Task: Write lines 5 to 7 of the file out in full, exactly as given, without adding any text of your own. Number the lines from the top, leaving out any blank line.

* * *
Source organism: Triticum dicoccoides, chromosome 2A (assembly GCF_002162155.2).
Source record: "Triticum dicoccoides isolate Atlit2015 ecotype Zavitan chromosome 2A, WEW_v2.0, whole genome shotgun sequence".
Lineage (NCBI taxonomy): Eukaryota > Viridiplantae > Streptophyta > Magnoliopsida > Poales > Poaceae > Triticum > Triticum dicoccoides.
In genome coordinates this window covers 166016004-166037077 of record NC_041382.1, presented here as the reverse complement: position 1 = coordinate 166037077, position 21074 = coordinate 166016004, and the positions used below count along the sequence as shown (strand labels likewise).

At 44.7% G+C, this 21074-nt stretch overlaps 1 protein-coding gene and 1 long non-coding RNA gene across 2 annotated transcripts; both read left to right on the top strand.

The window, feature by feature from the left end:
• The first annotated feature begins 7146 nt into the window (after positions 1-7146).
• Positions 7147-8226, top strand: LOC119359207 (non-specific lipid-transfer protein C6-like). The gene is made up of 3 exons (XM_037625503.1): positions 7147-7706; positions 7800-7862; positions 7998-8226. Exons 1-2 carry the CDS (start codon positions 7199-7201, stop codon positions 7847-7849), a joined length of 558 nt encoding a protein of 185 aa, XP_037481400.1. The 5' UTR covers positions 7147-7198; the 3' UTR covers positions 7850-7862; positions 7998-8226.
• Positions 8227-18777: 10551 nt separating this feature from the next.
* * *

At 44.7% G+C, this 21074-nt stretch overlaps 1 protein-coding gene and 1 long non-coding RNA gene across 2 annotated transcripts; both read left to right on the top strand.

The window, feature by feature from the left end:
• The first annotated feature begins 7146 nt into the window (after positions 1-7146).